QR Markham's plagiarized spy thriller didn't stop being good when he was caught

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35 Responses to “QR Markham's plagiarized spy thriller didn't stop being good when he was caught”

  1. Scurra says:

    This comment is a direct copy of a comment someone else made on another thread.

  2. arikol says:

    That’s an interesting thought. The plagiarism doesn’t necessarily make the story bad or the book bad, only shows bad intent on the author’s part.
    Kind of like when we admire a bank robbery (or other crime) for its execution and/or audacity. The actual crime is interesting and impressive, yet that does not automatically mean that we condone the crime or make any excuse for the criminals.

  3. CSBD says:

    If he had done a better job of “stealing”/lifting ideas, then he might be the “Richest Woman in England” by now.

    JK Rowlings work is not all that original, but it is entertaining and has been changed “just enough” to be her own work.

    Simpsons did it: “Blood on the Blackboard… The Bart Simpson Story”… Staring Doogie Howsers’ Neil Patrick Harris

  4. Mordicai says:

    I was tipped off when sequel was titled: “James ‘Double Oh Number Six’ Bourne is from UNCLE.”

  5. Robert Pohl says:

    Even the author’s name is plagiarized: The first non-Fleming Bond novel was written by Kingsley Amis under the name Robert Markham.

  6. GTMoogle says:

    snaps for “QR Markov”

  7. signsofrain says:

    “Deserves no sympathy or respect” ? That’s a little inconsistent isn’t it? Hasn’t Boing Boing’s position always been that mashups are a valid form of creativity, deserving of protection from the copyright police? This is only an issue because mashups are still not seen by the business community at large as being original works.

    No argument that it’s dishonest to not disclose that your book is made up of parts of other books, but I’ve got MAD respect for this guy. It would be in no way easy to cut and paste things from many sources together to form a coherent publishing-worthy whole. Frankly, it seems harder than actually writing an original story. Too bad the world works like this… if people were not completely irrational about copyright, this book would have made waves due to its method of construction and probably sold a lot of copies.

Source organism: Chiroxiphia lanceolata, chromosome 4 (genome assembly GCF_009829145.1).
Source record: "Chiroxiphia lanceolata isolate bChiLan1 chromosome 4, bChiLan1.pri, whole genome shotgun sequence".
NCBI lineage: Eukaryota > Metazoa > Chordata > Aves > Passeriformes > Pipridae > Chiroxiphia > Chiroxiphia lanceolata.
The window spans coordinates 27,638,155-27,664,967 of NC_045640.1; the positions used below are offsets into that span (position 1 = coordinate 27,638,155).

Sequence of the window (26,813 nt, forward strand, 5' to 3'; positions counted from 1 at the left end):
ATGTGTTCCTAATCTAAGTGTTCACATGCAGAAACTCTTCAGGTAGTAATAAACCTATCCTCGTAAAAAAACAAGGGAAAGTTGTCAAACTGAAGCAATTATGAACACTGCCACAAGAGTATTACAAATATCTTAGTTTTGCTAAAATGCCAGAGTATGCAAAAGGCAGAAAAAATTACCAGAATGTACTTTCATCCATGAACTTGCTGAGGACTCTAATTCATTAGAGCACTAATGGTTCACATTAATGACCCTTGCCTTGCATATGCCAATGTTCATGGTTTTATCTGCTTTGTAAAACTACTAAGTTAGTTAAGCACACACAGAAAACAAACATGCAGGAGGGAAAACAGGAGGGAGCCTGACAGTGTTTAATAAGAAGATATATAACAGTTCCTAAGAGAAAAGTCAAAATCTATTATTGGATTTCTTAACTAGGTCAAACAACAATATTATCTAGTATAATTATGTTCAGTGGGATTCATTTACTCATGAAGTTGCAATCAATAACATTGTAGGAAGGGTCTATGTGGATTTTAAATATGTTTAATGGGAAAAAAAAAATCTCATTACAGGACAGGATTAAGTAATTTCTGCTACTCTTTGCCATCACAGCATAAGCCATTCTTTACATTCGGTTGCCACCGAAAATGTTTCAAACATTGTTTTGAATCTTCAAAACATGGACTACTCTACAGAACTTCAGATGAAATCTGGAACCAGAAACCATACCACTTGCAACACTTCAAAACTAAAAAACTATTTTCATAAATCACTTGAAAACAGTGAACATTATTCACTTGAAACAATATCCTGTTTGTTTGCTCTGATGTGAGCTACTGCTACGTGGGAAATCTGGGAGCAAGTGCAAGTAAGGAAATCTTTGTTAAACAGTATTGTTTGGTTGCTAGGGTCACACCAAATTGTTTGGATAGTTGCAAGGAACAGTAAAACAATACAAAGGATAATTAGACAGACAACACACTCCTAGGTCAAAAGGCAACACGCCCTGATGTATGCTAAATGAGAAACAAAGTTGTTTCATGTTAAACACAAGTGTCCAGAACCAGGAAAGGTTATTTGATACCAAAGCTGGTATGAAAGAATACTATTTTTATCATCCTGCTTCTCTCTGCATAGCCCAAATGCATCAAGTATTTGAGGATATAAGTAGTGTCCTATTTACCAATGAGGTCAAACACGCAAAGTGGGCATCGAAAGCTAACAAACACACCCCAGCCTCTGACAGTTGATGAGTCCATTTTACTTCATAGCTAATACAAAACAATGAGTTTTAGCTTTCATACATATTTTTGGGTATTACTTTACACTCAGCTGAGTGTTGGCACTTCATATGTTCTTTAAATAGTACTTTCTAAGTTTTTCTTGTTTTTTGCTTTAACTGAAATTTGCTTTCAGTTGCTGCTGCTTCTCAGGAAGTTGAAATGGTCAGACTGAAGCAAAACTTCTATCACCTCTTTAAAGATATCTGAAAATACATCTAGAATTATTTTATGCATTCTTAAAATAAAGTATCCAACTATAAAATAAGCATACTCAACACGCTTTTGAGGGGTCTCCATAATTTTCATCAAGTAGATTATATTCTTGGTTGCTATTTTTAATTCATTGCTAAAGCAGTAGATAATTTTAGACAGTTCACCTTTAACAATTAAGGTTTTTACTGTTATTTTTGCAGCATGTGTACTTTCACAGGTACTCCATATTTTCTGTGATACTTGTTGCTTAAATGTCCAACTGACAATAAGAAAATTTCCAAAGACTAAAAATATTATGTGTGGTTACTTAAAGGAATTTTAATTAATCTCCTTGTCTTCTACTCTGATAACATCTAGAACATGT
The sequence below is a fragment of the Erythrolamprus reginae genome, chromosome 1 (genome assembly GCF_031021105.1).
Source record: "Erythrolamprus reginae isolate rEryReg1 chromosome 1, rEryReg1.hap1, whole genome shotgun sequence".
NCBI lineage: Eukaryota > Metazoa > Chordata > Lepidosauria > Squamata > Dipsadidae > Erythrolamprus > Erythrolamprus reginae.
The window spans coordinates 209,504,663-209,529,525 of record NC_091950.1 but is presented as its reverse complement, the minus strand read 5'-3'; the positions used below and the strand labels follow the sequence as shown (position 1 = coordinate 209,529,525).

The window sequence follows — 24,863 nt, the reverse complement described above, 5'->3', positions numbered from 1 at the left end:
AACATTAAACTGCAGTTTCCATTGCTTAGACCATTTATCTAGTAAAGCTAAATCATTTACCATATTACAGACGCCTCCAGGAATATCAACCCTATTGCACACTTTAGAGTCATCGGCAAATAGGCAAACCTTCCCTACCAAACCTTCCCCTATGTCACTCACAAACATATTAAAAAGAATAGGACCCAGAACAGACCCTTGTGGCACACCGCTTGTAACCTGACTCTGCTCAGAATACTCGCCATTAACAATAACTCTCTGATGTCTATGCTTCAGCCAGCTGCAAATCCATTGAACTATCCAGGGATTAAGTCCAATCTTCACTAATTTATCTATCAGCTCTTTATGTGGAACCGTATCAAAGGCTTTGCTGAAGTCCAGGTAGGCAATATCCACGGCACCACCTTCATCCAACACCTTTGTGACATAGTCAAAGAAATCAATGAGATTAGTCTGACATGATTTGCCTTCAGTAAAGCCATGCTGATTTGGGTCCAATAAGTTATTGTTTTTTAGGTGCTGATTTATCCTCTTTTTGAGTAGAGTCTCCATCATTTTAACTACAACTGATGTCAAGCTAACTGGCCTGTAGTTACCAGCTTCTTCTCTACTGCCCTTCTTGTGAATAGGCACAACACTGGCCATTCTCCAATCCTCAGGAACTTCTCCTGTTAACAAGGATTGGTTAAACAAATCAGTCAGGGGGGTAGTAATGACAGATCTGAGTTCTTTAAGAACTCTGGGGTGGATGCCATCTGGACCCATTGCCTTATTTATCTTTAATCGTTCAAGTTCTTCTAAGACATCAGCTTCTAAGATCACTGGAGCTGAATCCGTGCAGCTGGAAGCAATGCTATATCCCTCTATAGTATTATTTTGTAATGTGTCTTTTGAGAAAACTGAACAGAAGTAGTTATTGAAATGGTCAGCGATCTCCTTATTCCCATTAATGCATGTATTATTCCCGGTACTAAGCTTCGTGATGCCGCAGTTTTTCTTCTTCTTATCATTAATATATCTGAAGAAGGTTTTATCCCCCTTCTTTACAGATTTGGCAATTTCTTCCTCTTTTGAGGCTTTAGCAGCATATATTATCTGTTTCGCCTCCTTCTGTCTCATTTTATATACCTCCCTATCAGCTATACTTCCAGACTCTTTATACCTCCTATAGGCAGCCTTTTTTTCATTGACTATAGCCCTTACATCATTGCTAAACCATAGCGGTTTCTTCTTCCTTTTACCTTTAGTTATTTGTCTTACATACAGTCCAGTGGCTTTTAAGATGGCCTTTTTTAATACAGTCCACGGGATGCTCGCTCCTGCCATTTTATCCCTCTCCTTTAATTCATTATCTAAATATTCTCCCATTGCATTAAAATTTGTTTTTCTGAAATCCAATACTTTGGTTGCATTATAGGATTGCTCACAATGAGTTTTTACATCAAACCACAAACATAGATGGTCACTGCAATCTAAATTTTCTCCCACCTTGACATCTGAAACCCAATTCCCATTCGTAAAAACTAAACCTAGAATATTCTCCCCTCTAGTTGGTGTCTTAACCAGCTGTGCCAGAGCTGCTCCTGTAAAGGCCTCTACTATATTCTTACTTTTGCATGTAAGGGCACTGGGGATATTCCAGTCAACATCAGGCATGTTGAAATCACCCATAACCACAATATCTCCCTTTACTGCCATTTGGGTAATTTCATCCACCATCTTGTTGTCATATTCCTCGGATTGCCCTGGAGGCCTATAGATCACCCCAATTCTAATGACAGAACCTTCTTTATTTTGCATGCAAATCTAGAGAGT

For those of you who are going to say “well, don’t the original authors of the original pieces deserve a taste? Shouldn’t they be paid?” Well… no. If you guys wanna be able to cut and paste news stories into your blogs with no more payment than simple attribution, you’ve got to allow for this kind of thing too.  No argument that the authors should be credited, but in a world where mashups are okay, it’s unrealistic to expect every person who contributed to a larger creative whole to get paid. It’s kind of ridiculous to claim ownership over an individual sentence or paragraph anyway. Language is a box of parts that can be combined many different ways, there’s gonna be repetition/borrowing sometimes. We can’t monetize everything.

    • “Deserves no sympathy or respect” ? That’s a little inconsistent isn’t it? Hasn’t Boing Boing’s position always been that mashups are a valid form of creativity, deserving of protection from the copyright police?”

      Mashups, remixes etc: Good
      Presenting others work as your own, lying, fraud, etc: Bad

      Frankly, this was made pretty clear in the rest of the paragraph (and the post) that you quoted from.

    • CP-S says:

      Presenting a mashup as a mashup, with attributions to the original authors and making sure people know it’s your remix of others’ work is awesome.

      Presenting a mashup as your own original story, with no attributions to the original authors and signing a contract saying it’s your own original work, with the intention of making money and knowingly defrauding a publisher?

      It’s night and day.

      Also: there are keyboard shortcuts for copy, paste, and ‘find and replace.’ If you can show me the keyboard shortcut for ‘have and transcribe original thought after original thought until you make a novel,’ I *might* believe you when you say that copying and pasting from other’s work to make a coherent whole is comparable to writing the coherent whole yourself.

  8. Basil Berntsen says:

    One of your links is broken: http://debrief.commanderbond.net/topic/60689-assassin-of-secrets/page__pid__1171360#entry1171360 won’t load when adblock is loaded.